With the ending of the old structure went the justification for requiring the permanent secretary to be a lawyer. This was recognised in part by changes made by the Courts and Legal Services Act 1990, which allowed a non-lawyer with at least five years' experience in the Department to be considered for the post.

Some concern was expressed during the passage of that legislation in another place that it might presage some kind of downgrading of this important position. In case there are similar concerns about this Bill, I assure the House that the intention is quite the opposite. It is precisely because of the importance of the post and the qualities that it requires that its future holders should be the most able and experienced candidates available, selected from the widest possible field.

Successive Lord Chancellors have been well served by a distinguished line of permanent secretaries, who have ably managed the organisation throughout the changes that I have described. However, the existing restriction has no parallel for any other Department, and is no longer appropriate to what has, over the years, become a major Department of State, with a large budget and staff and a wide range of responsibilities.

Furthermore, in addition to the expansion of functions and changes in the structure of the Lord Chancellor's Department, the Lord Chancellor's responsibilities as a member of the Government have greatly expanded.

The Lord Chancellor now chairs the Queen's Speeches and Future Legislation Committee, responsible for the Government's legislative programme, and all the Cabinet Sub-Committees concerned with the Government's programme for constitutional change, as well as serving on numerous other committees. Together with the more specifically legal and departmental concerns, these additional responsibilities emphasise the necessity for the Lord Chancellor to have the advice and assistance of a permanent secretary of the highest quality and experience, selected from the widest possible field of candidates.

The effect of the existing restrictions, however, is to limit the field to such an extent that there is available across the entire senior civil service only a handful of officials who are of the seniority and experience ordinarily required of a permanent secretary and who also fulfil the existing statutory criteria for the office of permanent secretary to the Lord Chancellor. It is therefore imperative that those restrictions be removed.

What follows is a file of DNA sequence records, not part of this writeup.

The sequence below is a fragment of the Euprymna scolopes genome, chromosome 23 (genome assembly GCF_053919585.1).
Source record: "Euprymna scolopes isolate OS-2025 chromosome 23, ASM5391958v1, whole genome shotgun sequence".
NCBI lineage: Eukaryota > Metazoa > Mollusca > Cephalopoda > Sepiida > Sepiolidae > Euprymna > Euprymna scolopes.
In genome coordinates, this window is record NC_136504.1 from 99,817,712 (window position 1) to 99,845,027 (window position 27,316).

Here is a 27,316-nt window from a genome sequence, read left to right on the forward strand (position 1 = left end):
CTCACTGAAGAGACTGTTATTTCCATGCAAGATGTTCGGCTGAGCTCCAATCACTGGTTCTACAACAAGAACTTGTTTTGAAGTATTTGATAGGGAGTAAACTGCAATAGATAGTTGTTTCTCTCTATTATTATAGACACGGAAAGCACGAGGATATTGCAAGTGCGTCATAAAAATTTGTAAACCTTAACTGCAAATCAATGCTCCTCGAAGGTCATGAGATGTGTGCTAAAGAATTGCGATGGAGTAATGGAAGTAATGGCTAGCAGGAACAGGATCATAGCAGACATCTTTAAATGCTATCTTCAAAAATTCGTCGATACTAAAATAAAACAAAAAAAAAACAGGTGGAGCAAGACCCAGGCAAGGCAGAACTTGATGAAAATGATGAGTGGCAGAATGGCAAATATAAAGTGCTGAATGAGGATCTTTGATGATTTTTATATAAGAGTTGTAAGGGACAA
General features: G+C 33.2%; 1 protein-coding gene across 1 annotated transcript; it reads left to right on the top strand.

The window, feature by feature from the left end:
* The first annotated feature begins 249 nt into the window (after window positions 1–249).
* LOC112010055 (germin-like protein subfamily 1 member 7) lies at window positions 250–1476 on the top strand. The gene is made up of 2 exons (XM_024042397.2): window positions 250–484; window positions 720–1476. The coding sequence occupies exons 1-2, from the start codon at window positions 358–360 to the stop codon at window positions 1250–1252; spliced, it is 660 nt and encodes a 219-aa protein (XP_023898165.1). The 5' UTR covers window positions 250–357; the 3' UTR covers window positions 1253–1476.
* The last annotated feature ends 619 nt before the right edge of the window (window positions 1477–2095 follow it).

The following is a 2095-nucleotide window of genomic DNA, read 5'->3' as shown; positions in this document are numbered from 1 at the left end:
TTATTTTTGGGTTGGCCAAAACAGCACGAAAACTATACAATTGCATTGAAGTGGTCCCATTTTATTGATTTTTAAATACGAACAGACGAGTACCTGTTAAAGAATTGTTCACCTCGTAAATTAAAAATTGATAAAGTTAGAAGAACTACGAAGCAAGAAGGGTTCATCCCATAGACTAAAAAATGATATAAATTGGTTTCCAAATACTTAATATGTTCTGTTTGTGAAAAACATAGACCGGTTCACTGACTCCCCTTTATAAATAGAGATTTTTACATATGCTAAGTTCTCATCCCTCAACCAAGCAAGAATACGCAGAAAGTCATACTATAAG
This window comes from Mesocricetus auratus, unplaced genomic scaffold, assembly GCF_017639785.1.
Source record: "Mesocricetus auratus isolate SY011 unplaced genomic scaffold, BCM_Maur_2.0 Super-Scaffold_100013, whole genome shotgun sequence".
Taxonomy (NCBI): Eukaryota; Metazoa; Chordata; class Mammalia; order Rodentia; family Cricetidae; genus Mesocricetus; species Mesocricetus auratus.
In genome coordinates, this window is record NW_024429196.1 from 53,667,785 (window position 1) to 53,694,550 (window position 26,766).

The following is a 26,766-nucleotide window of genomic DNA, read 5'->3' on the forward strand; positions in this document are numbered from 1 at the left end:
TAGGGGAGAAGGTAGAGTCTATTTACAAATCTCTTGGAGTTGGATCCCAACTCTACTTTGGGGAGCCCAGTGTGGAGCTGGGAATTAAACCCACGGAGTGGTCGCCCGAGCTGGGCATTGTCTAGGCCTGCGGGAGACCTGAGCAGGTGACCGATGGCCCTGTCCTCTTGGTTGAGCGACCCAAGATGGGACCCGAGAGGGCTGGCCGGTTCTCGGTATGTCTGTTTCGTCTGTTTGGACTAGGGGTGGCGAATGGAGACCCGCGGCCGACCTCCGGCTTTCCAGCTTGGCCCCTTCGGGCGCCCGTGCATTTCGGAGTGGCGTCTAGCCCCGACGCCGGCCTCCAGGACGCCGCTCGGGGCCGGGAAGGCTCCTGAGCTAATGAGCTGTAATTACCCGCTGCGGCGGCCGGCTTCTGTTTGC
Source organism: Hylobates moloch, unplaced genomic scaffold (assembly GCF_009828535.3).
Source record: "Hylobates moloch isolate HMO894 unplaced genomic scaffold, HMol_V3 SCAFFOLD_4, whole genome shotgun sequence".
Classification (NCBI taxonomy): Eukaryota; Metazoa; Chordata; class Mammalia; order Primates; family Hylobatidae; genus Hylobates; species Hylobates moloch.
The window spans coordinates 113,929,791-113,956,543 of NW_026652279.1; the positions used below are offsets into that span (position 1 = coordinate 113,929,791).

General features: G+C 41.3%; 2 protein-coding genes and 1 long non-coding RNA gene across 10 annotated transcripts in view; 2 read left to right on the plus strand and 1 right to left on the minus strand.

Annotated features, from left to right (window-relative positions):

The Bill therefore simply removes from schedule 2 of the Supreme Court Act 1981 the reference to the permanent secretary to the Lord Chancellor and Clerk of the Crown in Chancery. That has the effect of removing from that office special provisions which are, by virtue of sections 88 and 92 of the 1981 Act, applied to certain offices of the Supreme Court set out in schedule 2.

As well as removing the restriction on appointment to the office, that will result in provisions concerning tenure of the office no longer applying to it, so that the provisions governing the retirement age of the Lord Chancellor's permanent secretary will be brought into line with those applicable to other permanent secretaries.

The Bill does not affect the office of permanent secretary to the Lord Chancellor in any other way. In particular, the permanent secretary will continue to hold the office of Clerk of the Crown in Chancery, and to be the head of the permanent staff of the Crown Office, which supports the Lord Chancellor in his capacity as Keeper of the Great Seal. No other office is affected.

The present permanent secretary, who has already been persuaded to remain in office longer than originally planned, is to retire in April 1998. To give time for his successor to be properly selected, the existing statutory restrictions must be removed by the end of the year.

Mr. John M. Taylor (Solihull)

Will the Minister assist me with this point, which I may have missed in his explanation? Is he saying that, if the legislation that he now proposes becomes law, the permanent secretary to the Lord Chancellor's Department will continue to be Clerk to the Crown in Chancery; and if so, does not that second office have a requirement that its holder be a lawyer?

Mr. Hoon

The answers to the hon. Member's questions are yes and no. It is anticipated that the permanent secretary will continue to be Clerk of the Crown in Chancery. That position does not require the office-holder to be a lawyer.

Mr. Taylor

Thank you.

Mr. Hoon

To meet the timetable that I have set out, the Bill must make rapid progress, and it is for that reason that I ask the House to give it a fair wind, and allow it, if appropriate, not only to be read a second time but to pass through its remaining stages in the House today, so that it may be considered in another place with the necessary dispatch.

Forward to